This is a reposting of an article I originally wrote on my Developing for Dynamics GP blog.
After the release of Menus for Visual Studio Tools for Microsoft Dynamics GP 10.0, my good friend Mariano Gomez asked me if it was possible to use the tool to add menus from Visual Basic for Applications (VBA).
Mariano was initially working on an approach that would expose the Menus for Visual Studio Tools .NET assembly to COM interop by registering and creating a type library with the Assembly Registration tool (REGASM.EXE). However, he was not able to get this working due to an issue with the Dexterity.Bridge assembly used by the Menus for Visual Studio Tools assembly.
So, when Mariano approached me, I thought that we should be able to use standard VBA events to handle the menu registration and callback events and use the Continuum Integration Library to call pass through Dexterity sanScript to call the API (Application Programming Interface) functions.
Because the parameter handling of the Continuum Integration Library does not work with VBA, we had to use the DUOS (Dynamics User Object Store) as a method of passing parameters between the Dexterity and VBA code. This works well as the DUOS is natively visible from VBA and Dexterity. The method used creates DUOS records from VBA with blank values for each of the parameters to pass. These table records in the SY_User_Object_Store (SY90000) table are updated by the Dexterity code with the values to return. Once control is returned to VBA, it can read the values back from the DUOS. After the values are returned to VBA, the records in the DUOS can be removed.
If you start with the sample code attached to this post, the following steps have been already completed for you. To be able to add the hidden Menus for Visual Studio Tools API window to VBA you will need to get the window opened. Below are the steps to achieve this:
- Use the Support Debugging Tool (now GP Power Tools) in Advanced Mode to access the Runtime Execute window and execute the following code in the context of the Menus for Visual Studio Tools Product:open window API of form VSTM_Command_Form;
- Then use Tools >> Customise >> Add Current Window to Visual Basic to expose the window to VBA and then use Tools >> Customise >> Add Fields to Visual Basic… and click on the Register Button and Command ID fields to expose them to VBA. You can then close the window.
- As closing the window will also close the VSTM_Command_Form form, you will either need to restart the application or use Runtime Execute to re-open the form with the following code:open form VSTM_Command_Form;
- You can close the Runtime Execute window now.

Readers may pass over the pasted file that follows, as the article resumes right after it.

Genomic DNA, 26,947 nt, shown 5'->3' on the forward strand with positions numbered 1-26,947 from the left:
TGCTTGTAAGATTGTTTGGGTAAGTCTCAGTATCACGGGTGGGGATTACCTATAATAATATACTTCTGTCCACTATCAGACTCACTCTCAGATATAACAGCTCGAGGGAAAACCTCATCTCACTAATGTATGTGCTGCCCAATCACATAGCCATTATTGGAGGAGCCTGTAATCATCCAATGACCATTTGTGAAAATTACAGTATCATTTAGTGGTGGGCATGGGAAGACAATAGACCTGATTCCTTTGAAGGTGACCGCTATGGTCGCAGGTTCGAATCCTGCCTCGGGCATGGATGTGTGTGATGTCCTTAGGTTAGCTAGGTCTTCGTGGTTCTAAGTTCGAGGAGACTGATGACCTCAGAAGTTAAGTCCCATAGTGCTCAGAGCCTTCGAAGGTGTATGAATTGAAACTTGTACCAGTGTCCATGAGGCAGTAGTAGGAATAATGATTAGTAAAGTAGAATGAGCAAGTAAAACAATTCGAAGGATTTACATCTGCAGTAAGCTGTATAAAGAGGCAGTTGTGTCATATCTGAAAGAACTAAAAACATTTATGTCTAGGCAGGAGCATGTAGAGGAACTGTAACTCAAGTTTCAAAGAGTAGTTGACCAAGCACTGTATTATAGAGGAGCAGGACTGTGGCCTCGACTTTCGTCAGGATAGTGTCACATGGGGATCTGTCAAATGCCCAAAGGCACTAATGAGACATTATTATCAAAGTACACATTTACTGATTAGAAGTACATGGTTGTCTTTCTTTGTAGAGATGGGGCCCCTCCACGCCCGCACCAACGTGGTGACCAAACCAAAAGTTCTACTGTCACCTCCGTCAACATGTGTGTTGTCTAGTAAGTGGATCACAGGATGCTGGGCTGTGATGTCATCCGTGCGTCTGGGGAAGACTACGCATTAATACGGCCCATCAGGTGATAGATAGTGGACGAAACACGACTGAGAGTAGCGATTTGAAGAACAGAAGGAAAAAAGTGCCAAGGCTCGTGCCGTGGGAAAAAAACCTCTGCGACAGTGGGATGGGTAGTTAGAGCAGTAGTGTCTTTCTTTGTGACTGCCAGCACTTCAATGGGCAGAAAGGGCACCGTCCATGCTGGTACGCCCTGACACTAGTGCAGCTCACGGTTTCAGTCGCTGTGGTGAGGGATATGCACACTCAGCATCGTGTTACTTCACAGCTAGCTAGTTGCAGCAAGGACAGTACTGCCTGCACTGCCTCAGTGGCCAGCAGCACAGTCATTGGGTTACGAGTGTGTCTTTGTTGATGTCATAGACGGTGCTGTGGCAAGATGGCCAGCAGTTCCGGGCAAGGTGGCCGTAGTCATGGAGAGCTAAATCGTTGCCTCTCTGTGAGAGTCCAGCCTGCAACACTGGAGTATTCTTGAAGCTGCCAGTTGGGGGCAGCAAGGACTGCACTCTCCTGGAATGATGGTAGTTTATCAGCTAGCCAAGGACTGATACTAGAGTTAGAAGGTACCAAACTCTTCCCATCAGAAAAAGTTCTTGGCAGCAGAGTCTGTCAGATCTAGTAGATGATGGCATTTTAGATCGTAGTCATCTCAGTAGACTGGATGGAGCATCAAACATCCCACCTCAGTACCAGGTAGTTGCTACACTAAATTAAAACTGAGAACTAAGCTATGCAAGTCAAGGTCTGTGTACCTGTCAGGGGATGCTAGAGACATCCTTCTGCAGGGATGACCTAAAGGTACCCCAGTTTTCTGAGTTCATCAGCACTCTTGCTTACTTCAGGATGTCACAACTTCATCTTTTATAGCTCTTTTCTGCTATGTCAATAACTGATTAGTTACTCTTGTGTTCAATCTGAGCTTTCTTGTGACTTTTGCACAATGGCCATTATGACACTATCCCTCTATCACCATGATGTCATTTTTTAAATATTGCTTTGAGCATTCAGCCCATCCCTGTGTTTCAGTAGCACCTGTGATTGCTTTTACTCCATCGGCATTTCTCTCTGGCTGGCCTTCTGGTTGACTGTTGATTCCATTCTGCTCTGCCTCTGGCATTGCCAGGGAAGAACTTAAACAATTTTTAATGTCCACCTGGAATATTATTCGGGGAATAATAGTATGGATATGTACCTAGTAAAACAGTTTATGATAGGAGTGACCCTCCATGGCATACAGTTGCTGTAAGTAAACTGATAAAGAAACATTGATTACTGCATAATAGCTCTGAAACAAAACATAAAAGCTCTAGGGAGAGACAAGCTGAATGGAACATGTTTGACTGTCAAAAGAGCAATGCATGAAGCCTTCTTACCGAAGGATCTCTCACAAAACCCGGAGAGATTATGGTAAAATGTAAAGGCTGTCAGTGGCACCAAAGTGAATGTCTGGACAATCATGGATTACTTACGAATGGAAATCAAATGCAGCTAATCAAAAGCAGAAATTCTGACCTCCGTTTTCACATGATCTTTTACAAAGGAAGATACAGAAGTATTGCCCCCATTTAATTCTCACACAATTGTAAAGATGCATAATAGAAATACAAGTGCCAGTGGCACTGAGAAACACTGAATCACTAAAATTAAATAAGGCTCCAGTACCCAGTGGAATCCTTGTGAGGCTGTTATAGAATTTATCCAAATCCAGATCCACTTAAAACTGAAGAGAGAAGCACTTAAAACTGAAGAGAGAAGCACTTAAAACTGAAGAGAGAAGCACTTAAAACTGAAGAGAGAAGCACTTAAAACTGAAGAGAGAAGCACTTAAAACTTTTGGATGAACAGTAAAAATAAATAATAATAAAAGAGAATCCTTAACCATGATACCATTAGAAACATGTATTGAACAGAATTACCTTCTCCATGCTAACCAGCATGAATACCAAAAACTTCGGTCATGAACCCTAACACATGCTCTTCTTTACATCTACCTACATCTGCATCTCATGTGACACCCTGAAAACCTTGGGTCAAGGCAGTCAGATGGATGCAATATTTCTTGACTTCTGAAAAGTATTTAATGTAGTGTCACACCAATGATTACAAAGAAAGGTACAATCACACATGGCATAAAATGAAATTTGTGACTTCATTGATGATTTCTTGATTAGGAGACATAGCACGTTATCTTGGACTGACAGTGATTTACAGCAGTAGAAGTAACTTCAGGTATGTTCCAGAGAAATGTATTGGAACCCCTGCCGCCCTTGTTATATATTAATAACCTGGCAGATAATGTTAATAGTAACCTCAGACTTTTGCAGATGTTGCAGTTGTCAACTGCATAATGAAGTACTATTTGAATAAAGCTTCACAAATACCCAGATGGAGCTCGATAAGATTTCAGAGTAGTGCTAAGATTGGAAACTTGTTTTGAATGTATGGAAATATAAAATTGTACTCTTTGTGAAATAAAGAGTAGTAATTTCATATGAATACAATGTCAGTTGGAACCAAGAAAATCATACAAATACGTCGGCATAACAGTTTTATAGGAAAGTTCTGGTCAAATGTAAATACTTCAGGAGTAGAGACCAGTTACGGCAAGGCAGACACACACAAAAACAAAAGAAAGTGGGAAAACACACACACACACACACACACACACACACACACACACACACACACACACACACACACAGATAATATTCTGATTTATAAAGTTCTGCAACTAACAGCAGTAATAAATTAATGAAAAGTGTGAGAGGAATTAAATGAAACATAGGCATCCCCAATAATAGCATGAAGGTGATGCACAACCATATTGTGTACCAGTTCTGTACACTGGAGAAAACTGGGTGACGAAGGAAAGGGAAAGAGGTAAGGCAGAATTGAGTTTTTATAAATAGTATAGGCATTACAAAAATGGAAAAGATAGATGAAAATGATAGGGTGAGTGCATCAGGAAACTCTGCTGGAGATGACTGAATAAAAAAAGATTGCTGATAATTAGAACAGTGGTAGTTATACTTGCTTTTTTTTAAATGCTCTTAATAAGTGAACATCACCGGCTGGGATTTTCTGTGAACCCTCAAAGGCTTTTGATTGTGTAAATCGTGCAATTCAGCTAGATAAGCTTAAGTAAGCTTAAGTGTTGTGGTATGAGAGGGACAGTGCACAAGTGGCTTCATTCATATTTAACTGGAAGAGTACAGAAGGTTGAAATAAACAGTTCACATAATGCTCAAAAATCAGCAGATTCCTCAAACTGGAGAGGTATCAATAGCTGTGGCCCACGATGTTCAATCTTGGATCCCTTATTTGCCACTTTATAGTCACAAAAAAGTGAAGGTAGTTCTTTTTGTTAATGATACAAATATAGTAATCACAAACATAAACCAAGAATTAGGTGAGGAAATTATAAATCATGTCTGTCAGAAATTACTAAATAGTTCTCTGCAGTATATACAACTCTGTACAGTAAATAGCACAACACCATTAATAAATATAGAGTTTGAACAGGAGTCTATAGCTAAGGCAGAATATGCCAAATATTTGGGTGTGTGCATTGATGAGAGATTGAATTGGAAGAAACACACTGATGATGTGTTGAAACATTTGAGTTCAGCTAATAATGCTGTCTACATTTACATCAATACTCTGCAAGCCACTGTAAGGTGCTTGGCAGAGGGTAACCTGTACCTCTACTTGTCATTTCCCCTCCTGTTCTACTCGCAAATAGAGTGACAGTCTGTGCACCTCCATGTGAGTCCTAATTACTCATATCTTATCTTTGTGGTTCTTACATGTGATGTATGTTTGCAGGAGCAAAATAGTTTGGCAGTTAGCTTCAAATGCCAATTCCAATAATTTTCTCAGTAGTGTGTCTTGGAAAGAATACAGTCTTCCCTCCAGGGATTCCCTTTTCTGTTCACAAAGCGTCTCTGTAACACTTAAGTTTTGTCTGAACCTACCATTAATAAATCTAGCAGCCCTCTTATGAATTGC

- From the menus select Microsoft Dynamics GP >> Tools >> Customise >> Visual Basic Editor to open the Visual Basic environment. Expand the Menus for Visual Studio Tools product and double click on the internal (Window) module.
Under Properties for the internal window change the (Name) property to API.
You can then use the Register_BeforeUserChanged() event to register your menu items and the CommandID_BeforeUserChanged() event to handle the callbacks. To call the Menus for Visual Studio Tools API you will need to use pass through Dexterity sanScript. Please look at the attached code sample attached for an example of adding items to the Inventory Cards menu.
Mariano has taken my sample code which is based on the same C# and VB demonstration code as provided with Menus for Visual Studio Tools and created a practical example of how it can be used to add a VBA user form to the Microsoft Dynamics GP menus. Have a look at his post, Using Menus for Visual Studio Tools from VBA – Calling native VBA forms.
Please note that Menus for Visual Studio Tools for Microsoft Dynamics GP 10.0 is only planned for release with version 10.0 as the plan is to have menu support built into Visual Studio Tools for the next version of Microsoft Dynamics GP. This means that any solutions written using this method will not upgrade to v11.0.
NOTE: This customisation uses a method of executing Dexterity sanScript code from VBA which is unsupported by Microsoft.
Example code for v10.0 is attached at the bottom of the article.
Please see the “Installation Instructions.txt” file in each version’s archive for more information.
This article was originally posted on the Developing for Dynamics GP Blog and has been reposted on http://www.winthropdc.com/blog.